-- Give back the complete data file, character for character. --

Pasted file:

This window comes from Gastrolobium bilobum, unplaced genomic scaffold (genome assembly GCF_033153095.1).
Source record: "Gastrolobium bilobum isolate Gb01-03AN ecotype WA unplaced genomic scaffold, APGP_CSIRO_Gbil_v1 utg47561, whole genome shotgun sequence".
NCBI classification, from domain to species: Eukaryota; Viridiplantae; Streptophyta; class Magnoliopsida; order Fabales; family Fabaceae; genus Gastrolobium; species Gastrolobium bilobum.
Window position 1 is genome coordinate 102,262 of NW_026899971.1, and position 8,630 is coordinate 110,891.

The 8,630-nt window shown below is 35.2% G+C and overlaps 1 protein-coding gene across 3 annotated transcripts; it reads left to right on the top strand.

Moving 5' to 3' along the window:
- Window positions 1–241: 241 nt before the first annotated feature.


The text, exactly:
This window comes from Gastrolobium bilobum, unplaced genomic scaffold (genome assembly GCF_033153095.1).
Source record: "Gastrolobium bilobum isolate Gb01-03AN ecotype WA unplaced genomic scaffold, APGP_CSIRO_Gbil_v1 utg47561, whole genome shotgun sequence".
NCBI classification, from domain to species: Eukaryota; Viridiplantae; Streptophyta; class Magnoliopsida; order Fabales; family Fabaceae; genus Gastrolobium; species Gastrolobium bilobum.
Window position 1 is genome coordinate 102,262 of NW_026899971.1, and position 8,630 is coordinate 110,891.

The 8,630-nt window shown below is 35.2% G+C and overlaps 1 protein-coding gene across 3 annotated transcripts; it reads left to right on the top strand.

Moving 5' to 3' along the window:
- Window positions 1–241: 241 nt before the first annotated feature.